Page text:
With the plans finally approved, the Fazios collected bids from three contractors, picked Jaquino Construction and began work in January 2019. Free-standing ADUs are subject to the same building codes and zoning regulations as a full-sized house. Conversely, they do not have their own address and are not deeded separately. They cannot be bought, sold or gambled away.

Construction began on the Fazio project by digging two trenches through the backyard from the main house to the ADU, one for electricity, which is metered separately, and another for the water supply line and the connection to the sewer.

The garage’s existing doorway, which faced the alley, was removed and the hole was replaced with an exterior wall. Eleven windows, a mix of clerestory and operable, were cut into the walls along with a door on the side of the former garage and a second sliding door on the side that faces the main house. A sliding gate was added next to the garage as two new parking spaces were carved out of the backyard and surfaced with gravel. Zoning doesn’t permit a site losing parking spaces.

Exterior sheathing on the ADU is cedar shake shingles painted to match the main house. A finish was applied to the concrete floor. Heating, ventilation and air conditioning are provided by a mini-split system. Insulation was added and interior walls were framed in using drywall. The building’s side door serves as the front door that opens into a spacious-feeling main room sheltered by a cathedral ceiling with exposed beams.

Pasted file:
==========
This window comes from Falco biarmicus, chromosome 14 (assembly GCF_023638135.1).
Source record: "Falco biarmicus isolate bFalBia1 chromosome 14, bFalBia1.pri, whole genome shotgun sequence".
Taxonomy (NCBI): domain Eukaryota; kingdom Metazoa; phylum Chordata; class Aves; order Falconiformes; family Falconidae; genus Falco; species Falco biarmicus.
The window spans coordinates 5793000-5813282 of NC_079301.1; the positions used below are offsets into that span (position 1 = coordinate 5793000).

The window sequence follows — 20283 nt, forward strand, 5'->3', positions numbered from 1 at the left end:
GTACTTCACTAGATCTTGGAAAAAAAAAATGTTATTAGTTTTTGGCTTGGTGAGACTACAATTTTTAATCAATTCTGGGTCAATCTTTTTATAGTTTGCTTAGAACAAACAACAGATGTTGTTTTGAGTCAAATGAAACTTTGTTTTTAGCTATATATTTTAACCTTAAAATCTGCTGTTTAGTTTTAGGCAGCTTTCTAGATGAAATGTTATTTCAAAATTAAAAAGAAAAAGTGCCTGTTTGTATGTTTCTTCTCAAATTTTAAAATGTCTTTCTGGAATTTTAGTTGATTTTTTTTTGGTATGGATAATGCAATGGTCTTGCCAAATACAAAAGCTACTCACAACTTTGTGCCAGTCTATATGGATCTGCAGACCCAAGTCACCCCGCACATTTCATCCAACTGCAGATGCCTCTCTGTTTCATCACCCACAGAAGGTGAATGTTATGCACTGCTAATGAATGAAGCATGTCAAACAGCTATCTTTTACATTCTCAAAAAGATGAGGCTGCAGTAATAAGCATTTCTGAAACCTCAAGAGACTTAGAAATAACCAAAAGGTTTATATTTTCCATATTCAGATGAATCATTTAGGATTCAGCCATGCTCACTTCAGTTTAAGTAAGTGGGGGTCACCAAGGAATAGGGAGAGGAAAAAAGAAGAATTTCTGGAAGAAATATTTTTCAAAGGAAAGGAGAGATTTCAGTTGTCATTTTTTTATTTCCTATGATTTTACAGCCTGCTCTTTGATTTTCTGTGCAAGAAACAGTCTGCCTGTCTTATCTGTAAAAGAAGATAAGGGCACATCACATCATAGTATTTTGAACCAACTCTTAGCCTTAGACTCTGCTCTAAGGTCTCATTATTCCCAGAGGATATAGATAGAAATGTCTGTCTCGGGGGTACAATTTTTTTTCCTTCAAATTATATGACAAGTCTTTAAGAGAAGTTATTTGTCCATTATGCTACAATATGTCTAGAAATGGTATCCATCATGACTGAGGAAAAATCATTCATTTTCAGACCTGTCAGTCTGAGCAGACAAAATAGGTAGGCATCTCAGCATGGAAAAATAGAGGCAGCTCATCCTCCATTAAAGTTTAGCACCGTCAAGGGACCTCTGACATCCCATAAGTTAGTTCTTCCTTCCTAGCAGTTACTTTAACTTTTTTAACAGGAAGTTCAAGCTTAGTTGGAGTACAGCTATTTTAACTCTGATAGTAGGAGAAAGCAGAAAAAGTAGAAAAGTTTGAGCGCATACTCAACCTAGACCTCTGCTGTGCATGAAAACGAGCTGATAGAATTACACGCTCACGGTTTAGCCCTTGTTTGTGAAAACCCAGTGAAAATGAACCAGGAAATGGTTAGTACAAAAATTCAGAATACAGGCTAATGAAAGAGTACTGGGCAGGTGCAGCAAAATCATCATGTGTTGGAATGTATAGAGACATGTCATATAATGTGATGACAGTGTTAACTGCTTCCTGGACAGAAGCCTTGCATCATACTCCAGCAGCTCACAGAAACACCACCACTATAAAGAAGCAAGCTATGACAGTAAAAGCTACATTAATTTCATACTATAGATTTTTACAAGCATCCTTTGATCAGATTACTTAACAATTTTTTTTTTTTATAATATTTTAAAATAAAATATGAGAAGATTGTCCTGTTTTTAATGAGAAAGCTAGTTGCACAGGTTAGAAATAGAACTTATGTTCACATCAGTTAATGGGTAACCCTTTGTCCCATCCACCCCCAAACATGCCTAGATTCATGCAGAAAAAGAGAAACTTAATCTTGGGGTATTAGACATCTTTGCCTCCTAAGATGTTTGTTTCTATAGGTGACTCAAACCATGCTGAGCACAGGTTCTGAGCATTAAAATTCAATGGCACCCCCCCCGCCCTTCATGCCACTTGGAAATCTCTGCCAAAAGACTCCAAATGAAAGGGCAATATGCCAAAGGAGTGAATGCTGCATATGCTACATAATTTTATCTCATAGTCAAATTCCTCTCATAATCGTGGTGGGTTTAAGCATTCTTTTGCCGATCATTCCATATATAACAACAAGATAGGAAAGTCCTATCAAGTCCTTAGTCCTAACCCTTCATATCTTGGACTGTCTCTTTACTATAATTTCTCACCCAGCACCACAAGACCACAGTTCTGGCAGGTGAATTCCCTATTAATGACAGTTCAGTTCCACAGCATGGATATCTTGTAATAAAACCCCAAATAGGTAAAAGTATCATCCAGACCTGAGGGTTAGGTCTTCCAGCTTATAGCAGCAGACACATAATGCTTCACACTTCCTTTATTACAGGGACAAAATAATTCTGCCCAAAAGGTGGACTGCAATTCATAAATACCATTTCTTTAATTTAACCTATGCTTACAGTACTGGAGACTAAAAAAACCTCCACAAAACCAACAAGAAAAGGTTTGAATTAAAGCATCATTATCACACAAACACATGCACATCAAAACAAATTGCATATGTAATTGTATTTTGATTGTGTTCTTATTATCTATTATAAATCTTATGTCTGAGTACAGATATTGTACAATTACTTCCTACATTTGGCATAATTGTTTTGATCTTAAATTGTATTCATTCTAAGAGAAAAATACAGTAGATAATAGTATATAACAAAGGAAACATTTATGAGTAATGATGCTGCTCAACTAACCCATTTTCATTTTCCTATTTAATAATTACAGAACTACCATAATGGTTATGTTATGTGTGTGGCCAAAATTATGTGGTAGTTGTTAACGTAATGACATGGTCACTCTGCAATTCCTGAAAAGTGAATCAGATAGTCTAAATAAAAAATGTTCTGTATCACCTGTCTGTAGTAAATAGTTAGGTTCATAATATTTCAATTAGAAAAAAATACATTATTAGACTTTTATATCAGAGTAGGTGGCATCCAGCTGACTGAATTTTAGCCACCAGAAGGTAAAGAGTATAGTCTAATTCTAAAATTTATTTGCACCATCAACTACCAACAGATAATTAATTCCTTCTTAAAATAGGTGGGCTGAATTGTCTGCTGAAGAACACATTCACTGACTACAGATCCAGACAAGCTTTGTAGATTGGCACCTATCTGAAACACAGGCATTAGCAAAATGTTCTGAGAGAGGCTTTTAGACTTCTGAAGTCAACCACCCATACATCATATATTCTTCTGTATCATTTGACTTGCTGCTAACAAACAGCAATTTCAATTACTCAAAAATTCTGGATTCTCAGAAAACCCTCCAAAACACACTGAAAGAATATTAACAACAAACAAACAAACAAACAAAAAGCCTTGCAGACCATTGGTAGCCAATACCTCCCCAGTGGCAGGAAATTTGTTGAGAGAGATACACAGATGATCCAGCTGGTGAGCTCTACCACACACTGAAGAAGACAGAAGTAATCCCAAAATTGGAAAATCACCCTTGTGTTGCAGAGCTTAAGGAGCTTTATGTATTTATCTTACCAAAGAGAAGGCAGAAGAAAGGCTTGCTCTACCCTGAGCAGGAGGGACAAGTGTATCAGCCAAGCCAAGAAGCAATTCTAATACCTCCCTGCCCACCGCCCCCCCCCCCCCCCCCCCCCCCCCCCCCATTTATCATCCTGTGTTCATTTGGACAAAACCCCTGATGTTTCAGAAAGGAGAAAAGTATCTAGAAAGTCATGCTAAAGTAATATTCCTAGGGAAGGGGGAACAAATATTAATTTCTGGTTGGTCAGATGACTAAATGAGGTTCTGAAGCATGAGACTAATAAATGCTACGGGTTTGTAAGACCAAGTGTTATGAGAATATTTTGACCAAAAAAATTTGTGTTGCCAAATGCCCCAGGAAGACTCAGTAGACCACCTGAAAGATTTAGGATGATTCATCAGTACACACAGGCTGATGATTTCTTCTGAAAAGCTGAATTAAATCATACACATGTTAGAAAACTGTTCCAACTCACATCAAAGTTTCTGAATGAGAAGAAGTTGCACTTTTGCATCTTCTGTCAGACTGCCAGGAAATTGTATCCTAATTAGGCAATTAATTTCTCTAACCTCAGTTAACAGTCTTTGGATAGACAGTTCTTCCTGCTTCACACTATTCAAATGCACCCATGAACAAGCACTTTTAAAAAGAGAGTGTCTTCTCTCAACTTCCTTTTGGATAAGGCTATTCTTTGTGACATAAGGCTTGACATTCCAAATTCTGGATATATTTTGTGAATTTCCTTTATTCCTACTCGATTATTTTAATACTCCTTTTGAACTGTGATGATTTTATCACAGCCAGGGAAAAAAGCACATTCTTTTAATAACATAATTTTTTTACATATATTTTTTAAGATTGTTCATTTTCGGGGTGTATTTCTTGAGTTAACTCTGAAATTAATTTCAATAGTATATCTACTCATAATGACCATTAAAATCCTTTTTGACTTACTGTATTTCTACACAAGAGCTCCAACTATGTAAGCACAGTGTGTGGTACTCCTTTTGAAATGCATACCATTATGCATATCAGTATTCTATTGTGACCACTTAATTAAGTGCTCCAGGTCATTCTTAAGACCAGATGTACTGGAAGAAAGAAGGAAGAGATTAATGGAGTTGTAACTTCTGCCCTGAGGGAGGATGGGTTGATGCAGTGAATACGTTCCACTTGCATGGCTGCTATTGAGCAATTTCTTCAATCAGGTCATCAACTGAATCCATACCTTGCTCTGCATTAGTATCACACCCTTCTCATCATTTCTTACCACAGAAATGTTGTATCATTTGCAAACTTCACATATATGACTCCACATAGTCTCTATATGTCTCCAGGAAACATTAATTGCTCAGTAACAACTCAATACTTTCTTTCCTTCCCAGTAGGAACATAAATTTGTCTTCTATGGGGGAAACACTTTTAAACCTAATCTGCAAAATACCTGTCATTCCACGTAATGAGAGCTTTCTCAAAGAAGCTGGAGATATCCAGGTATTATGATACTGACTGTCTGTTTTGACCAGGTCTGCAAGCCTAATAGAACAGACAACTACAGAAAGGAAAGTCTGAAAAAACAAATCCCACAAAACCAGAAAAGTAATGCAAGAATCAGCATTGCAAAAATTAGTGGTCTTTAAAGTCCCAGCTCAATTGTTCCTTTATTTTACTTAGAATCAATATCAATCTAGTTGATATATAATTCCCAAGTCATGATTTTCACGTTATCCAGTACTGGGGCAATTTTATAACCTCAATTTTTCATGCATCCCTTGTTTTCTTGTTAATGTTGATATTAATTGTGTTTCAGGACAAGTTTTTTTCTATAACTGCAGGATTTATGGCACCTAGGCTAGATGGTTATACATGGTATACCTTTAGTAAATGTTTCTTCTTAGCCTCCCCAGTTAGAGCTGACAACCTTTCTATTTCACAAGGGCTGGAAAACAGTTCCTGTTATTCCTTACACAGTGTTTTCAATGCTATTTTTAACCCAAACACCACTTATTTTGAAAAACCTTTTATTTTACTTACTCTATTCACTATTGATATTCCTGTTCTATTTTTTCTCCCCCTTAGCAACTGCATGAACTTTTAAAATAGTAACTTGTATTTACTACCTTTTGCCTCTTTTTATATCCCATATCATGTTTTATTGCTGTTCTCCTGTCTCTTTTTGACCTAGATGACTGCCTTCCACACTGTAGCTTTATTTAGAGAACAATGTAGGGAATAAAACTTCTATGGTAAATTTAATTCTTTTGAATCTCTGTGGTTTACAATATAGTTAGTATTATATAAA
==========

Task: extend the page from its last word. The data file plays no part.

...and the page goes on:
Schinder, who likens the kitchen layout to “a boat kitchen,” handled the interior design and scaled things down to make everything fit. “None of the equipment in the kitchen is 30 inches wide, everything is 24,” she says. “Except the dishwasher, which is 18 inches.” The mini-sized gear was all acquired from Blomberg appliances, based in Germany.

The semi-custom wood cabinets from Cliqstudios are finished in white, and the countertop and backsplash are quartz. An interior wall separates the kitchen from the laundry area, bedroom and bath that features a free-standing vanity. Black porcelain tile surrounds the shower.

Before the project was complete Fazio ran ads on Craigslist and Reddit using Schinder’s renderings to showcase the space. “We had a dozen people interested in the first week,” Fazio says. The selected tenant is now in place and paying $1,975 a month. Fazio says the rent is “as high as anybody is paying for a one-bedroom in this neighborhood.”

The Fazios pay the water bill and include free WiFi. There’s no natural gas service to the ADU, and the tenant pays his or her own electric bill.

Building an ADU or converting a basement into one is usually not as easy as it sounds. The rule of thumb for construction costs is $250 to $300 per square foot. The concept has become popular in other parts of the country, and some builders are offering pre-fab ADU kits that can be dropped into a backyard, but caveats exist for what looks like the easy way out.

“Most prefab kits exclude site work, foundations and local building code requirements,” says Schinder, “and retrofitting the kits multiplies the expense.”

Schinder says she believes any type of ADU should be evaluated with a good dose of common sense and a look toward the future.

“It’s a significant real estate investment — it’s another way to invest money that will affect the long-term house planning that has to align itself with how you see the house as an investment and a lifestyle,” she says.

For the Fazios, the big plus of the ADU is helping them achieve some financial peace of mind and sparking thoughts about their future. “My favorite part is the breathing room that it provides,” Jay says. “I want to find another property like this and do the same thing.”